I’m sorry that I let April pass without a short story roundup. The outpouring of new heroic fiction continues unabated on the pages of numerous magazines the genre is lucky to have. I’m back on track and here to tell you about last month’s must-reads.
I have never left any doubt in my reviews about which is my favorite fantasy magazine, so let me start by singing the praises of Adrian Simmons and his cohorts at Heroic Fantasy Quarterly. Each issue has terrific cover art, two or three stories and a number of poems, and in the three years I’ve been reading and reviewing the magazine it has always been at least satisfactory and usually splendid. What makes HFQ so strong is the editors’ love for and knowledge of the genre, which is obvious by their singular ability to select and edit stories. Always true to the traditions of heroic fiction, they yet manage to publish tales that push the genre in new directions.
The issue opens with Cullen Groves’ first published story, “The Madness of the Mansa,” a tale of a capricious monarch with a peculiar penchant for poetry.
Following a night in which “a great storm arose over the western ocean, and many citizens and sailors in the port of Asongai told how they had seen the demons of madness walking the black winds in the darkness.”, the ruler, the Mansa, is struck by a curious madness. From that point on he allows people to address him only poetically, using “the old meters” of songs and legends.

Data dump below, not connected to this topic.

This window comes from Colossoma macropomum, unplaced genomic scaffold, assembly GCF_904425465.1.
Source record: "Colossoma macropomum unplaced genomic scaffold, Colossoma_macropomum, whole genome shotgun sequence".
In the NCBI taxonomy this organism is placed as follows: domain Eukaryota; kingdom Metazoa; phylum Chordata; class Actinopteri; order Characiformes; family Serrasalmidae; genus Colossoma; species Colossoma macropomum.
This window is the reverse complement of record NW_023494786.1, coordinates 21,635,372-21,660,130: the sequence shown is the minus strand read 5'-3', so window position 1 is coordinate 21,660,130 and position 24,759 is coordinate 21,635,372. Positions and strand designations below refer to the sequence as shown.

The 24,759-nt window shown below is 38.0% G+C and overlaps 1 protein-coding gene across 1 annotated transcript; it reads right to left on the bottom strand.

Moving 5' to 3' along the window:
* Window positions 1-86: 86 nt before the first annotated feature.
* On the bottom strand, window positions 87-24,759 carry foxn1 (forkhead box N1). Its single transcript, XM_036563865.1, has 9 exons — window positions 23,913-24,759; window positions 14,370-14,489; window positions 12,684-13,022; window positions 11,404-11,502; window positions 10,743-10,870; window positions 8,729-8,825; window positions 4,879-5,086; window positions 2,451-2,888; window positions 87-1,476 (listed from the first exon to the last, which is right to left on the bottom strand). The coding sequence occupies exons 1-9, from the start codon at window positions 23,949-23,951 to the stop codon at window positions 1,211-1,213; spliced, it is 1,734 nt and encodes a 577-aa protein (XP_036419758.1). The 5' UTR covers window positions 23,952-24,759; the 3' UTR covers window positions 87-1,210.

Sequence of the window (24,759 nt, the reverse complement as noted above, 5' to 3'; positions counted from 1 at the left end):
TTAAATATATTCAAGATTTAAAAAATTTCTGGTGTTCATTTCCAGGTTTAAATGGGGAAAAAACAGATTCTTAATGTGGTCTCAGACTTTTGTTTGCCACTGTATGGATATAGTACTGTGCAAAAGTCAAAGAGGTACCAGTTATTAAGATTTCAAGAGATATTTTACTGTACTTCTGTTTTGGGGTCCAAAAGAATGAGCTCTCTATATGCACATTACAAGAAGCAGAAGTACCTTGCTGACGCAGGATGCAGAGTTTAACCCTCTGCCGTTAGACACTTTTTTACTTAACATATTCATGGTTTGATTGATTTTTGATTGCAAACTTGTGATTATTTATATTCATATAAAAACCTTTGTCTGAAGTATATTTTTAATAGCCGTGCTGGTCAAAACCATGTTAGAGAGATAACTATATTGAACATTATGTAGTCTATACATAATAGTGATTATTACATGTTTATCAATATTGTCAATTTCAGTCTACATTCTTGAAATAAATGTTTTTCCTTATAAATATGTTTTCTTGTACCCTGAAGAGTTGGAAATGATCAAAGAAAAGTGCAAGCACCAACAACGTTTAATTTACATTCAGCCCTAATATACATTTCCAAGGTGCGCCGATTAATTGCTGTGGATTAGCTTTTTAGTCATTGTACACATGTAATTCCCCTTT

In the wake of the Mansa’s madness, the merchants of Asongai find themselves unable to successfully compete for his attention against the skilled singers of his tribal subjects. When a merchant named Bukra overhears the ex-gladiator, Draba, singing in a tavern, he hires him to petition the Mansa on his behalf.
Draba himself is a rogue, equally as willing to be honest merchant as pirate. He also has no qualms about pretending to be Bukra’s nephew in order to deceive the Mansa. I believed the pragmatic outlook of the character, and I liked him. He lacked the supposedly mordant, but really just glib, cynicism too common to similar characters.